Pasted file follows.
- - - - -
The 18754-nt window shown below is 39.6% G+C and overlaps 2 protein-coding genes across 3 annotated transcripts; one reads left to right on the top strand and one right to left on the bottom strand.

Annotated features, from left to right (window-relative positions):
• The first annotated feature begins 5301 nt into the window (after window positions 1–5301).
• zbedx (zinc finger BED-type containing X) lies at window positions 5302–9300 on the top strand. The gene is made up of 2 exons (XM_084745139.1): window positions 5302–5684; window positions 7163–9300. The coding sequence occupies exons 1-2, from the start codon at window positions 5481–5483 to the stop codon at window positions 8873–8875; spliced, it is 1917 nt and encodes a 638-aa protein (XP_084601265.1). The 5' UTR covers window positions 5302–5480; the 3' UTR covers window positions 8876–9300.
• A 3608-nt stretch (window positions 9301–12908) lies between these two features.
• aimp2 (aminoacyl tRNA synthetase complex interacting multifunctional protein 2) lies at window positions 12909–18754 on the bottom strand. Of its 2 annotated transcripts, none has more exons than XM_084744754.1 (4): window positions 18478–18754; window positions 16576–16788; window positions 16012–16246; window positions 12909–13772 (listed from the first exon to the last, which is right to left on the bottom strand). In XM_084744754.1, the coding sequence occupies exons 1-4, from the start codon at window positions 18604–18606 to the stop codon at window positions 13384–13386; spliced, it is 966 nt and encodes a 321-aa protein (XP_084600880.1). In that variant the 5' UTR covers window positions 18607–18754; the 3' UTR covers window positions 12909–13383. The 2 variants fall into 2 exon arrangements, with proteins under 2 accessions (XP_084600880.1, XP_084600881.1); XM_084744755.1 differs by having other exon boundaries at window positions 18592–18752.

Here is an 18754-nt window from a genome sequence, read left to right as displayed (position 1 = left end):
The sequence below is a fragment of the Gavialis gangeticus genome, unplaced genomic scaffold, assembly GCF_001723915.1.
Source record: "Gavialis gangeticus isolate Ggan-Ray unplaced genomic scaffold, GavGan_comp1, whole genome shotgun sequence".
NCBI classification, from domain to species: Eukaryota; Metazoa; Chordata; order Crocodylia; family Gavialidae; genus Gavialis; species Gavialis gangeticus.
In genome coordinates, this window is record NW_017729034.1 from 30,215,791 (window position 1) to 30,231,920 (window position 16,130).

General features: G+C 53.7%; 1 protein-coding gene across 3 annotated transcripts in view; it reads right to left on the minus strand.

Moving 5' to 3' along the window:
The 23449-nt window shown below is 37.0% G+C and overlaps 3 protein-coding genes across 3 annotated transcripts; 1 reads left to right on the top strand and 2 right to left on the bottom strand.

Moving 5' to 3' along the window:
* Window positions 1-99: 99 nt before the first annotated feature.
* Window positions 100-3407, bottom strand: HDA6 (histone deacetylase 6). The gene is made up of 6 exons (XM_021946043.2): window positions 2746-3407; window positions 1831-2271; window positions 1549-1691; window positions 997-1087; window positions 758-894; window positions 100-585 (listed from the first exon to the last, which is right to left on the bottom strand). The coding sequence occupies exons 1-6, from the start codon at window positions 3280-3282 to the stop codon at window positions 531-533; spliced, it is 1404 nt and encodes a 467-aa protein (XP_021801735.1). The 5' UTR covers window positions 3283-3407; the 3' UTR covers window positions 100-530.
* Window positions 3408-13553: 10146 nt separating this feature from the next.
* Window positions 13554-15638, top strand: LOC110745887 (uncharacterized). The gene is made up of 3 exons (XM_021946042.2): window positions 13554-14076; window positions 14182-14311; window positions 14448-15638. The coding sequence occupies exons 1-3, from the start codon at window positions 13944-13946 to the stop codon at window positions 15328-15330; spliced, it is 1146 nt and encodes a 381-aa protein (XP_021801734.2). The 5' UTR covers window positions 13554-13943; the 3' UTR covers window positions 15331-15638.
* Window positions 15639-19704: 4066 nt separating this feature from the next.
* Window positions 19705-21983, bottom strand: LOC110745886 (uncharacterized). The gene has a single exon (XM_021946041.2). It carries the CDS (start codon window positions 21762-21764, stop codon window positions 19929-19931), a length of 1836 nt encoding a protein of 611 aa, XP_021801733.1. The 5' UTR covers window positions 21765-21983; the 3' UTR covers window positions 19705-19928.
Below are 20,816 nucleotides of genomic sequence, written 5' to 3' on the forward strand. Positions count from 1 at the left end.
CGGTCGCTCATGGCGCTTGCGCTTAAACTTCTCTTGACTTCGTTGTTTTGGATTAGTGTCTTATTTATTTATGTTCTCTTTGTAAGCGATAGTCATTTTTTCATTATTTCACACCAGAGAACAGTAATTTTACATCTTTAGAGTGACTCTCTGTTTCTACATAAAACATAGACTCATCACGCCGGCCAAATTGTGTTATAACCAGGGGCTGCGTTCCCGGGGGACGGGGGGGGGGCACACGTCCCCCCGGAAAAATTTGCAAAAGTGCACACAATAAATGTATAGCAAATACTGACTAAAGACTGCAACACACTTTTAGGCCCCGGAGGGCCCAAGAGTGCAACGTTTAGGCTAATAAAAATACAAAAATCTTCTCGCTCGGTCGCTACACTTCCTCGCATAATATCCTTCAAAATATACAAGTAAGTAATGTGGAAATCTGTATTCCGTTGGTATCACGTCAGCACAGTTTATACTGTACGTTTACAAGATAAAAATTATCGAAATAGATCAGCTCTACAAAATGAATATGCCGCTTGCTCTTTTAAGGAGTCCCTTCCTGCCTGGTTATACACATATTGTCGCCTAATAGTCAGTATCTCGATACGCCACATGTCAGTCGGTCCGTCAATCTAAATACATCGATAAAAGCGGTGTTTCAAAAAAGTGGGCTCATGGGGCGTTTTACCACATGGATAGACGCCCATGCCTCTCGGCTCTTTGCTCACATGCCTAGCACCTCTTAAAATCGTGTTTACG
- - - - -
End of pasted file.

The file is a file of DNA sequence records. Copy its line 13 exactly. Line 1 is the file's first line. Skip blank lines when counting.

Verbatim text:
Moving 5' to 3' along the window: